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Author Topic: To scooter or not to scooter?  (Read 13253 times)

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Offline knee always hurts

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Re: To scooter or not to scooter?
« Reply #30 on: October 10, 2010, 09:05:51 PM »
Well, this is a little embarrassing. My goodness, I am cheap. Well, anyway, I was about to purchase the bike you mentioned. I had found it cheaper on Amazon.com, but then noticed another bike that was even cheaper! So I went for that one. Here:

http://www.amazon.com/Drive-Medical-Exerciser-Attractive-Silver/dp/B002VWK09Q/ref=sr_1_1?s=hpc&ie=UTF8&qid=1286740793&sr=1-1

I'm hoping this will do what I need it to do. As long as it does that, I'm golden. And I got nice, hardcover history book with the savings from getting the El Cheapo model (as if the other one wasn't).

Offline SqshPlr8

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Re: To scooter or not to scooter?
« Reply #31 on: October 11, 2010, 05:18:34 AM »
Thanks for the super El Cheapo link!  I should be ordering one (maybe two: one for home, one for the lab) soon!

I've been doing the foam-roller jig in the apartment during the day, but go to the gym to preserve some sanity.  But I think the pedal-exerciser will do a better job.  If that doesn't work, I am in the process of making a crude passive motion machine.  Think duct tape plus remote control cars. 

This patellofemoral conundrum is an interesting one: How does a Schrodinger world respond to Newtonian insults? And what if Schrodinger is really, really, really pissy? Although I find "translational research" an overused, bloated term, I think that if there ever was a field that desperately needed a "bench to bedside" approach it would have to be the one in which the knee resides.  Perhaps a career in mechanobiology is in the works! 



Offline knee always hurts

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Re: To scooter or not to scooter?
« Reply #32 on: October 11, 2010, 06:15:32 PM »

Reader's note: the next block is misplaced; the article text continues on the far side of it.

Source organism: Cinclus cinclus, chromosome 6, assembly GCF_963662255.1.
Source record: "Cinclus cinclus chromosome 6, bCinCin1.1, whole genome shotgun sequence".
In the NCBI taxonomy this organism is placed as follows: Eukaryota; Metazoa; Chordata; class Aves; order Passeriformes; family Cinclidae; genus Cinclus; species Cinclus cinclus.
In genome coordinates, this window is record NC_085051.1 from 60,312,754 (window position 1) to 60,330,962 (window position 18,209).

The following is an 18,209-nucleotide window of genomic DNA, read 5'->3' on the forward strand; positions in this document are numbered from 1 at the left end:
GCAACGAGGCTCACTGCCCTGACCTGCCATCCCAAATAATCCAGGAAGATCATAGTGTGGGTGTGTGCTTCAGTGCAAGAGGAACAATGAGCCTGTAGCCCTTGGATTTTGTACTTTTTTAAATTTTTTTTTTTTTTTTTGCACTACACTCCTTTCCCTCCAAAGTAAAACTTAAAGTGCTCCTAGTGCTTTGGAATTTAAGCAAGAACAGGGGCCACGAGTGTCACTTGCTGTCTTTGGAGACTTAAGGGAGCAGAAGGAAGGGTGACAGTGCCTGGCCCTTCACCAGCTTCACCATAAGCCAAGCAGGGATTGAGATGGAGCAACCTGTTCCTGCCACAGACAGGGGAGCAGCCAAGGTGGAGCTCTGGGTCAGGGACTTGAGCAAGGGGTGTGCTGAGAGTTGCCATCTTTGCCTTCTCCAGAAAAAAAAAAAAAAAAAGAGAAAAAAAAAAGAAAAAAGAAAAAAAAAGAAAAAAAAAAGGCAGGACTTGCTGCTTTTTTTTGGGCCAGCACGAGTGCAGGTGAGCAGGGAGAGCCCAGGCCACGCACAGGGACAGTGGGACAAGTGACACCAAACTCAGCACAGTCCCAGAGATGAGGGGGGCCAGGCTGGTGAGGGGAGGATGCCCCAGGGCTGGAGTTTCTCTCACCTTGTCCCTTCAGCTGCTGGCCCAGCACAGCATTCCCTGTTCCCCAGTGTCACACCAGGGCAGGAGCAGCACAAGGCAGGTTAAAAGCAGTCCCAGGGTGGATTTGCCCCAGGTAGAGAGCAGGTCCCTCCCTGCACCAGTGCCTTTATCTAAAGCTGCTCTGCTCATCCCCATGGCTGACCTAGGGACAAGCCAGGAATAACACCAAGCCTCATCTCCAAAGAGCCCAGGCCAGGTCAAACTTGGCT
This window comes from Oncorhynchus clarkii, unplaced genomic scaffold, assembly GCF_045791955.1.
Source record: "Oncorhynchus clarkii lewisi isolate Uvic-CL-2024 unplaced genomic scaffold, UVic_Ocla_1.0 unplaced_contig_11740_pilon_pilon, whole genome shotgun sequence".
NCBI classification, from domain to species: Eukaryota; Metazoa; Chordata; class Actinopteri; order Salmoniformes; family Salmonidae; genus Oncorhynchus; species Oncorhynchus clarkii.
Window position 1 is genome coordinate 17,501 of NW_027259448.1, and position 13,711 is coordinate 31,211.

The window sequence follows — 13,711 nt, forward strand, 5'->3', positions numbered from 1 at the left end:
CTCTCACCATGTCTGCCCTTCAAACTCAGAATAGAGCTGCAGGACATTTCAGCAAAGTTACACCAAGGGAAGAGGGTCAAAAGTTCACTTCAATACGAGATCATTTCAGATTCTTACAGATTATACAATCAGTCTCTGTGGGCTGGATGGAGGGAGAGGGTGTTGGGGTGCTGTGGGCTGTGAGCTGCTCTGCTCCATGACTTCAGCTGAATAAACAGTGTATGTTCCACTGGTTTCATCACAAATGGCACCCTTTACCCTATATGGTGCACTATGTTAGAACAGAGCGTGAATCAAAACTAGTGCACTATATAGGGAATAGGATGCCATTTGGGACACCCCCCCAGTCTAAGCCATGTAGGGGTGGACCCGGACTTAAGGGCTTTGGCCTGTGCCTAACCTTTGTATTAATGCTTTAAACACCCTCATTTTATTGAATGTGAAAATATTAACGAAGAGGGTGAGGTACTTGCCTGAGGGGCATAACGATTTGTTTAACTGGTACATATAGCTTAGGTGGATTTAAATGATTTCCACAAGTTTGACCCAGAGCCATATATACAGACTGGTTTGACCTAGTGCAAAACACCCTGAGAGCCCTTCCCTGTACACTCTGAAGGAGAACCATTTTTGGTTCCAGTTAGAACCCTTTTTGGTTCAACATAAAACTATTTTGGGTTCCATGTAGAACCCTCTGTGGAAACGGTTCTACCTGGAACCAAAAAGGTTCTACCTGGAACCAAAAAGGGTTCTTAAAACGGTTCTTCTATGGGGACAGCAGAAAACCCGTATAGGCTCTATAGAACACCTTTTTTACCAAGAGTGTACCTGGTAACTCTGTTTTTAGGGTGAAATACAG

I think the quantum world view would respond to Newtonian derision in much the same fashion as humans have always dealt with their ideological opponents. Perhaps with a "My God is bigger and better than your God." Or the more grade schoolish: "My Dad is bigger and smarter than your Dad." The adherent of the quantum view would suggest to Newtonian physicist that he wouldn't exist without the quantum God. After all, were it not for the random perturbations of fundamental particles in the early universe, the universe might have perfectly evenly expanded into an ever cooling uniformity, lacking all differentiation. The nearly even cooling of the Cosmic Microwave Backround Radiation certainly establishes the Big Bang model of cosmology, but those minor differences confirm that the layout of the universe as we know it derives from those earliest nanoseconds. And of course this led to stars, which led to planets, which led to life, and then finally humans, with their attendant nervous systems and knees, placing me and you in a whole lot of pain.

But perhaps not so much as if we irritated Mr. Schrödinger, which my imagination tells me would have the result of us being placed in a steel encasement connected to a Geiger counter. I don't know about you, but I don't want to think about what he'd see when he decided to "observe" us.

I'm in full agreement with the translational research comment. There is quite a good deal of high quality research that is being conducted on a regular basis by the medical community, but good luck seeing that translate into better care for the patient. I've written about that on the "My Success Story..." thread. Unfortunately for the patient, there is a lot more money to be made by surgeons and physical therapists by doing surgery and physical therapy and keeping the patient in the dark than by giving the patient information that might actually be relevant to their condition. Nothing more threatens the establishment than a disturbance in the inegalitarian relationship between professional and patient, which this access to information results in. Think of the midichlorians of a Dark Lord of the Sith responding to the presence of a Jedi, and you've got the idea.

You've got to be kidding me! You are making a passive motion machine? I'm trying to envision those remote control cars in my mind, but coming up blank. I guess I'm not so creative. Maybe they are going in a circular motion on a track which extends and flexes the knees? What do you do with the duct tape? You'll have to tell me how it goes.

You know, I think we have the makings on this forum of a revolutionary new approach to knee rehab! We could start a new biotech company. What do you think?

knee always hurts - CEO (Now calm down, I thought of the idea so I get to be CEO) and evil mastermind
SqshPlr8 - CTO and resident engineering guru (We'll get that motion machine onto the market)
rbcyclist - CFO (Duh, he is a financial journalist) and lead therapist
highroller - CCO (Chief Crocodile Officer) After all, and as well all know, every Australian is an expert in crocodile training. And what do you do with a whiny patient who doesn't respond to treatment? He can be honorary poet laureate as well if he likes.